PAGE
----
You can actually think about it a bit like how we think of motors. The 775pro motor is a great, strong little motor, but too much heat (generally generated from stalling the motor or extended use) will cause it too loose efficiency and burn out, and while blowing a fan across it might help, it won’t stop the problem. Alternatively, a CIM motor can run continuously even after substantial heat build-up (even in stall condition) without a fan with little to no damage due to its increased thermal mass.
Essentially <15% duty cycle compressors are 775pros and ~100% duty cycle compressors are CIMs.

We zip-tied the little muffin fan on. It’s stupid simple and worked great.

We just put 4 bolts and zip tied around them. Sounds like a kludge , but it works. Best to have the fan on top. That’s the hottest part. This would be a good CAD - 3d printing project to make a clip on fan shroud. Post to thingiverse.

Just got off the phone with andymark… they are testing the 1.1 and the older compressor today side by side type test @ 12v so teams will have better numbers to base their decision

The problem with the claims of flow rates is that they typically ignore the critical element of temperature. We do not always operate at ambient temp. Our robot compressors are usually too hot to touch for back-to-back matches, meaning it is tougher to compress air than they typical duty cycle compressor. I suspect that the AndyMark compressor, with a longer duty cycle, may do better in a typical FRC environment given its better duty cycle, but I’d like to see some numbers.

This how we do our final pneumatics tests to know if we need another tank, and it seems to work for that purpose. I don’t know what it’ll tell us about different compressors though:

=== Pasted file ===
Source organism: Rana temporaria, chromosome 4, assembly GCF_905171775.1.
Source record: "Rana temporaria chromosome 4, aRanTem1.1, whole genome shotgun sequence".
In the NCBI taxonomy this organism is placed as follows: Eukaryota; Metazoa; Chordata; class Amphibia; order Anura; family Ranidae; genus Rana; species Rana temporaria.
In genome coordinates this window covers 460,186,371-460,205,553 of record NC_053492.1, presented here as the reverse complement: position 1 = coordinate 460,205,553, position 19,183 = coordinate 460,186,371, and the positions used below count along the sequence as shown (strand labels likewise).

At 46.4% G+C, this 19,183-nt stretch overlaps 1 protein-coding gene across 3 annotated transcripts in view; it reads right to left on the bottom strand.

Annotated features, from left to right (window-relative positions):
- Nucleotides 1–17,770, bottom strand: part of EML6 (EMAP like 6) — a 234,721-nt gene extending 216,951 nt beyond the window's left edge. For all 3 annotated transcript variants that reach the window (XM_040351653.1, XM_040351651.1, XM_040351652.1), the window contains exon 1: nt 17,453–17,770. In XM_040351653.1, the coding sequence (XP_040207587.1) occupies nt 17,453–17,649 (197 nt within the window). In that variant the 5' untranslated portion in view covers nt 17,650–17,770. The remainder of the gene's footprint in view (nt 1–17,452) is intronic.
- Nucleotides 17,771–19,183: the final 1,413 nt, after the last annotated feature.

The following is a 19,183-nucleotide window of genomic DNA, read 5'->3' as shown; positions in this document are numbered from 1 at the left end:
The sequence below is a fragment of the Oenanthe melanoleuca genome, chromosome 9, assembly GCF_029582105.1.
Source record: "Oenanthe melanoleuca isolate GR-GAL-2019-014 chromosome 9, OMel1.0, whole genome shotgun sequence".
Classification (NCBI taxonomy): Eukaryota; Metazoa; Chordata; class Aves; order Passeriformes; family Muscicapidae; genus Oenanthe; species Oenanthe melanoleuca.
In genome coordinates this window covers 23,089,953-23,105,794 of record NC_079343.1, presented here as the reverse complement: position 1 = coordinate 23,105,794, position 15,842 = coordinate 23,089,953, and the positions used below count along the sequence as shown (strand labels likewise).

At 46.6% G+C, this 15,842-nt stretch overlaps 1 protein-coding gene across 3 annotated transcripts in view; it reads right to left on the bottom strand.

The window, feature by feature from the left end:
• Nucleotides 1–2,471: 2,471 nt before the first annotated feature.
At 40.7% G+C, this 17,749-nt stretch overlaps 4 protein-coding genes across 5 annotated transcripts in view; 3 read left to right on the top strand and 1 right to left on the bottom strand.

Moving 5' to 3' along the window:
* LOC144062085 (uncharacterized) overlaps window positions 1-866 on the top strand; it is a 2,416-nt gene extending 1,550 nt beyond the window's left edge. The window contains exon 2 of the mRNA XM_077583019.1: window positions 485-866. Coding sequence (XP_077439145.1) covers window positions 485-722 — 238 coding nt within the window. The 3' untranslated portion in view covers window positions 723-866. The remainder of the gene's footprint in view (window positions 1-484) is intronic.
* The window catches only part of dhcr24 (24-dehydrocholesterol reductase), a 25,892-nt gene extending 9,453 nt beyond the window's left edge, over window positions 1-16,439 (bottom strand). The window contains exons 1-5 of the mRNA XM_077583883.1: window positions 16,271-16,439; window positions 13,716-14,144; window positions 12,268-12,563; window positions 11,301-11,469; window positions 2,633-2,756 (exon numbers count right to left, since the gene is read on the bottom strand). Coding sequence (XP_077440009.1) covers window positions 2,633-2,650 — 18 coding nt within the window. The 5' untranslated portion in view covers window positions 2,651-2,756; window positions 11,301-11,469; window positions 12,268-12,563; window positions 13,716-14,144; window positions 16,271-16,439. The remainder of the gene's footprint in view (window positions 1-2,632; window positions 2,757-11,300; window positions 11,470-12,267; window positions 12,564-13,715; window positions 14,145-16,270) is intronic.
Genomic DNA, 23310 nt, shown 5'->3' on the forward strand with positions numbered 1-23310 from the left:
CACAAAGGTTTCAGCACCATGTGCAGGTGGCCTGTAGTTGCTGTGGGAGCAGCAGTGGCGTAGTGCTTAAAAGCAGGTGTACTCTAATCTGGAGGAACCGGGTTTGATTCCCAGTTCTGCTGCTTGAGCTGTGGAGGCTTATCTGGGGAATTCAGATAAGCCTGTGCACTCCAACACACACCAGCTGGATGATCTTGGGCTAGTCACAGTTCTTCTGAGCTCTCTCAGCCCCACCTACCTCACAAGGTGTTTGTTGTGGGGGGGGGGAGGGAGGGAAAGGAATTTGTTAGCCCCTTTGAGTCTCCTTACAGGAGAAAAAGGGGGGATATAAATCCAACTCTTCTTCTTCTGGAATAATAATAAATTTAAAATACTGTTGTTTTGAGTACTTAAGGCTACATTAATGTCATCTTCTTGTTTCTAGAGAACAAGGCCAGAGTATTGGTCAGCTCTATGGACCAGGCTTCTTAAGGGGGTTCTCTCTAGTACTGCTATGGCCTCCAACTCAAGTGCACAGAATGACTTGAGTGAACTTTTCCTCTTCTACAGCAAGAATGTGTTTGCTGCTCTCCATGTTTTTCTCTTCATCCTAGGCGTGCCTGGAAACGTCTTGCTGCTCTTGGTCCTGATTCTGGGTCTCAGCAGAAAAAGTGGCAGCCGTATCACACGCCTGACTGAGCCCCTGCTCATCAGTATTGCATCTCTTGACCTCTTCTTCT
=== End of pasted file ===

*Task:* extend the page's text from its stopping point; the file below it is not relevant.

Fill up 4 tanks -> 5 minute break -> run testbed for 2 minutes -> Record Pressure
-> 2 minute break -> fill up 4 tanks -> 2 minute break -> run testbed for 2 minutes -> Record Pressure
-> 2 minute break -> fill up 4 tanks -> 2 minute break -> run testbed for 2 minutes -> Record Pressure


We’ve updated both the Viair and 1.1 Pump pages with our real-world testing.

This testing was done in our shop, with a regulated 12V power supply. Same tubing, same tanks, same gauge, same everything-as-much-as-we-can-humanly-measure.

Viair Pump:

Fill Rate for Number of Clippard tanks (574 ml) to fill from 0 to 110 psi:
1 Tank = 34 Seconds
2 Tanks = 64 Seconds
3 Tanks = 103 Seconds
4 Tanks = 140 Seconds
5 Tanks = 176 Seconds

1.1 Pump:

Fill Rate for Number of Clippard tanks (574 ml) to fill from 0 to 110 psi:
1 Tank = 25 seconds
2 Tanks = 45 seconds
3 Tanks = 72 seconds
4 Tanks = 95 seconds
5 Tanks = 122 seconds

We’re working on converting to CFM for each 10-PSI breakpoint, but I timed both 5-tank tests and the 1.1 Pump was ahead on each one of them. Hopefully, this answers the sixty-four-dollar question. :slight_smile: